For generations grandparents in Hawai‘i have helped raise their grandchildren while the parents worked the farms or harvested the crops. While things changed in modern Hawai‘i, the tradition continued as busy parents headed off to work, grandparents often took the grandchildren to school or after school activities. And, by the late ’90s, many grandparents found themselves caring for their grandchildren on a full time, 24/7 basis. Yet, a myriad of Hawai‘i laws prevented them from fully caring for their grandkids. For example, grandparents couldn’t enroll the children in school or take them to the doctor. What happened to ‘‘ohana” and “hānai”? These cultural traditions of family caring for other family members, especially the keiki, were no longer recognized in our very own Hawai‘i.
In response, the Windward O‘ahu Family and Community Education Council (WOFCE) appointed a small, yet passionate, committee called Nā Tūtū. Its mission is to seek necessary legislation, which will allow grandparents and care-givers over the age of 18, to provide a safe, loving and secure home for the children in their care.
At the time Nā Tūtū was established, if parents were unavailable, the child was deemed a ward of the state and farmed out to a foster home. In order for grandparents, or other relatives, to be caretakers they had to be legal guardians.
Nā Tūtū set out to change the laws. It researched other states’ “consent” laws, some of which allowed grandparents to enroll their grandchildren in school and allowed medical services for the minors, and selected the legislation that it felt best suited Hawai‘i.
On Na¯ Tu¯tu¯’s behalf, the Human Resources Committee Chairs of both the Senate and House introduced education and medical consent laws into the legislature. To raise awareness, Nā Tūtū
made Tūtū/Keiki dolls and distributed them to all legislators; gathered more than 1,000 signatures throughout the state; followed by support letters, and after three years of testifying before committees of both Houses. The legislation for Consent for Education became law in 2003, followed by the Consent for Medical Services in 2005. By law, every school in the state must have the Consent for Education affidavit form available to all grandparents or relatives who are the primary caregivers of a minor child.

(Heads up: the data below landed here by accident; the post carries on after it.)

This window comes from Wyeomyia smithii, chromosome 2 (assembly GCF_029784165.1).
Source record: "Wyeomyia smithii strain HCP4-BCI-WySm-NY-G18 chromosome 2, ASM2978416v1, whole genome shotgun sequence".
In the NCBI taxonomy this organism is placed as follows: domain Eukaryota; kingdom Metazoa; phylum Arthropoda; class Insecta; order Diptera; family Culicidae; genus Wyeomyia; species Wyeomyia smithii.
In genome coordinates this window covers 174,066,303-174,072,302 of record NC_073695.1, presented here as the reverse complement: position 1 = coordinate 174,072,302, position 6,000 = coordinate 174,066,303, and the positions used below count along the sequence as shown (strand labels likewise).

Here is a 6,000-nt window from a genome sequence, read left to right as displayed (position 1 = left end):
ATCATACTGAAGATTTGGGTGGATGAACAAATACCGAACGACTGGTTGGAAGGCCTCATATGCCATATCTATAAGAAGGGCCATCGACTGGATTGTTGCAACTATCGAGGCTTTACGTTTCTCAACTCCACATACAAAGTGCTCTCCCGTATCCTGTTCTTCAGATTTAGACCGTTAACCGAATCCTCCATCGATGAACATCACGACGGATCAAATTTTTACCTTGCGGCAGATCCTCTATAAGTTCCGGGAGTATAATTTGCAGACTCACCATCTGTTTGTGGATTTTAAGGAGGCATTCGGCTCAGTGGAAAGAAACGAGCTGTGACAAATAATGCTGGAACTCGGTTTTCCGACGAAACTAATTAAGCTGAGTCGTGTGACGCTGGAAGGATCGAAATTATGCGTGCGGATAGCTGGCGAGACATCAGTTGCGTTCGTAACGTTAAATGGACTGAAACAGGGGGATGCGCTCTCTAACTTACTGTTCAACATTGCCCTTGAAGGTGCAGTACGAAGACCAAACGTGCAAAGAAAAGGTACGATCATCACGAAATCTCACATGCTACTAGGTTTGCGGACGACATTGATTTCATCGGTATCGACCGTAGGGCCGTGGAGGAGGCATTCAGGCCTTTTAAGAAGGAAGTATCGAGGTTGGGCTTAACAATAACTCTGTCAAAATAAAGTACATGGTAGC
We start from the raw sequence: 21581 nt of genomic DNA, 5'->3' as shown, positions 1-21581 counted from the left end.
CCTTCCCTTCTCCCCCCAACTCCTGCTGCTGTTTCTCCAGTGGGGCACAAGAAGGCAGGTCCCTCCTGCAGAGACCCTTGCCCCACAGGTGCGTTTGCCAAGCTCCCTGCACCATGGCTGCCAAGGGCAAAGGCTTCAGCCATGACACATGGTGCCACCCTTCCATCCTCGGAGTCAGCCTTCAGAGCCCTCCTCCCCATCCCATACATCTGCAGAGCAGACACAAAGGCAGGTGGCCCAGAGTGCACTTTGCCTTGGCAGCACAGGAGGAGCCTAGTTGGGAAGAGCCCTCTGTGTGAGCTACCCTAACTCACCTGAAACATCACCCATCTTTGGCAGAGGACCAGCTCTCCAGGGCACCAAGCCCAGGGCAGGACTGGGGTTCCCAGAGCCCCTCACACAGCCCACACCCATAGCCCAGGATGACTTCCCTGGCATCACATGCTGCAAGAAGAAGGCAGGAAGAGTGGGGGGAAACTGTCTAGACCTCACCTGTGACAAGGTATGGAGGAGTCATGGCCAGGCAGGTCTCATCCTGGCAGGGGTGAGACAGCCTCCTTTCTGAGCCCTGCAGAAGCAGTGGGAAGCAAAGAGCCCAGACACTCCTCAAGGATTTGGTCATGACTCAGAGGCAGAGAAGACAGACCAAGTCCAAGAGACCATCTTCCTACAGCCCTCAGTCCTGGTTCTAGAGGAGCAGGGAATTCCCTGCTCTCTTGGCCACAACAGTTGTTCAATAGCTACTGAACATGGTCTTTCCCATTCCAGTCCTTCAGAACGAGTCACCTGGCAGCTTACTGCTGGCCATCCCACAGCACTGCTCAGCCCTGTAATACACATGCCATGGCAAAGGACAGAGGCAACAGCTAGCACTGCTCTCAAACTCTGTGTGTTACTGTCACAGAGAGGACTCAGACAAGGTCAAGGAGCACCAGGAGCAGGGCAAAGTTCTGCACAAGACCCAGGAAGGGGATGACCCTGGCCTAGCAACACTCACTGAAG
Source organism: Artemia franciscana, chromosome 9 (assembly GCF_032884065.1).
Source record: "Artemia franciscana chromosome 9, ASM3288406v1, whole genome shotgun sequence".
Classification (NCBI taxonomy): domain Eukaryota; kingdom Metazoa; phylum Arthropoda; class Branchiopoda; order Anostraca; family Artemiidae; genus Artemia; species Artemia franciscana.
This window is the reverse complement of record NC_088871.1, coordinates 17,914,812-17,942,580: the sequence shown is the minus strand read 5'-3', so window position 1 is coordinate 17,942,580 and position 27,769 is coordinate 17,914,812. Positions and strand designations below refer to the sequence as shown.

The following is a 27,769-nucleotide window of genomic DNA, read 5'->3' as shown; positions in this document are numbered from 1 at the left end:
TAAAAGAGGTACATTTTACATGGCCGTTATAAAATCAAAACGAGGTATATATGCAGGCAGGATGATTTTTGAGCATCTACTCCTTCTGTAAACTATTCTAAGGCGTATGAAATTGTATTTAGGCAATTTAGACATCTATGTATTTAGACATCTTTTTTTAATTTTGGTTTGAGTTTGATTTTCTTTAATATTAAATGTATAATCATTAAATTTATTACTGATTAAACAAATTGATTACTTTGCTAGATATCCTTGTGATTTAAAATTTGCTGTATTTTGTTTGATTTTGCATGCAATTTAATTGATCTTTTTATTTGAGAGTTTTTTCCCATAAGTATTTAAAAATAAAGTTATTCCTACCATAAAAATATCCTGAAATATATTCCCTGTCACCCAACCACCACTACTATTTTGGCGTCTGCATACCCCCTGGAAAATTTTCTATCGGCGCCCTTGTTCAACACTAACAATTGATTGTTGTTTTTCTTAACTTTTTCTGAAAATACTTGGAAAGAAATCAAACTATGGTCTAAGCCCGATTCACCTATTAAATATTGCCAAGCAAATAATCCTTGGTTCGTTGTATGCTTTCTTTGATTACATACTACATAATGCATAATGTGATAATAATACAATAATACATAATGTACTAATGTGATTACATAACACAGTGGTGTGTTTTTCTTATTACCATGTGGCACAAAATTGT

Later, the Nā Tūtū Coalition supported legislation that required the state to place a minor child with a grandparent or relative before permanent placement in a foster home. The Coalition was also instrumental in changing the policy of public housing for senior citizens facing eviction because they had suddenly found themselves caring for grandchildren in crisis. Eviction will no longer be an intimidation.
Nā Tūtū is comprised of grandparents, relatives, organizations and agencies concerned with issues facing the caregiving of minor children. Nā Tūtū is currently a state project of the Family and Community Education, University of Hawai‘i, Cooperative Extension Services. The Coalition is active in informing the general public of the concerns and activities for grandparents raising grandchildren.
For more information and to get involved, call (808) 239-8908 n